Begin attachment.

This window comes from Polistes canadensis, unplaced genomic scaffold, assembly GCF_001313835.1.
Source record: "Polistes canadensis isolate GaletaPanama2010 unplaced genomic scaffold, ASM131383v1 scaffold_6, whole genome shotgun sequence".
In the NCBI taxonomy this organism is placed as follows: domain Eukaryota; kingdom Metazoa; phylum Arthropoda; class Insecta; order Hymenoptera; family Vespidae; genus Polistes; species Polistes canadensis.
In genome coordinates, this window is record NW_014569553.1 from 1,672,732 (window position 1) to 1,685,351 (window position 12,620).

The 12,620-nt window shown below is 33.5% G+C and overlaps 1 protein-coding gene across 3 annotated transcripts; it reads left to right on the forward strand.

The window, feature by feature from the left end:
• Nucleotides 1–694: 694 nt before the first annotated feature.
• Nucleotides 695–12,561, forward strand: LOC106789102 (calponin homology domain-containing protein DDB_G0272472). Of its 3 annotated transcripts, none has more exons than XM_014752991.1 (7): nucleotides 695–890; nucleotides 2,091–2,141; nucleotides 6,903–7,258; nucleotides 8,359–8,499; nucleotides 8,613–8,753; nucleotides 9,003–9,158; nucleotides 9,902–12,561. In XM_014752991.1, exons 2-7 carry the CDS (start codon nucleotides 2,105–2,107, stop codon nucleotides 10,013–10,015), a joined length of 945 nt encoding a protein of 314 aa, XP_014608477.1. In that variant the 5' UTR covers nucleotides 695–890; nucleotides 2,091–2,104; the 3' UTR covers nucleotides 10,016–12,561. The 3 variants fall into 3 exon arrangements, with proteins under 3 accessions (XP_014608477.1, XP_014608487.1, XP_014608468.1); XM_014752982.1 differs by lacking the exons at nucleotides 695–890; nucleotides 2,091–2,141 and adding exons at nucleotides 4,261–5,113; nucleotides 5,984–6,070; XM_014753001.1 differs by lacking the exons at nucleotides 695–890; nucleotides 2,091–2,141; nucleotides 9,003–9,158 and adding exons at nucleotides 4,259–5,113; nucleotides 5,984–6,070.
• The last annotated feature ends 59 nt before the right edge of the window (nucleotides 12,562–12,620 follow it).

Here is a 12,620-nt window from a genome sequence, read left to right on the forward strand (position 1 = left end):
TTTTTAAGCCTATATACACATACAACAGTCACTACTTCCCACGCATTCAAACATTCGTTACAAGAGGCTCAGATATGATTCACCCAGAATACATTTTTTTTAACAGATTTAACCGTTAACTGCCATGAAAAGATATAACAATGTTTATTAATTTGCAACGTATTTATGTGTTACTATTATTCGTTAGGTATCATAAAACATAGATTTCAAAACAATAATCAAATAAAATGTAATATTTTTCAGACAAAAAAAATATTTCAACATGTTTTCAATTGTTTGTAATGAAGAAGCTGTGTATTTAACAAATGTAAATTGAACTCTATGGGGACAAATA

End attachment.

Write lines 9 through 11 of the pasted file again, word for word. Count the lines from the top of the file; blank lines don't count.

• The last annotated feature ends 59 nt before the right edge of the window (nucleotides 12,562–12,620 follow it).

Here is a 12,620-nt window from a genome sequence, read left to right on the forward strand (position 1 = left end):
TTTTTAAGCCTATATACACATACAACAGTCACTACTTCCCACGCATTCAAACATTCGTTACAAGAGGCTCAGATATGATTCACCCAGAATACATTTTTTTTAACAGATTTAACCGTTAACTGCCATGAAAAGATATAACAATGTTTATTAATTTGCAACGTATTTATGTGTTACTATTATTCGTTAGGTATCATAAAACATAGATTTCAAAACAATAATCAAATAAAATGTAATATTTTTCAGACAAAAAAAATATTTCAACATGTTTTCAATTGTTTGTAATGAAGAAGCTGTGTATTTAACAAATGTAAATTGAACTCTATGGGGACAAATA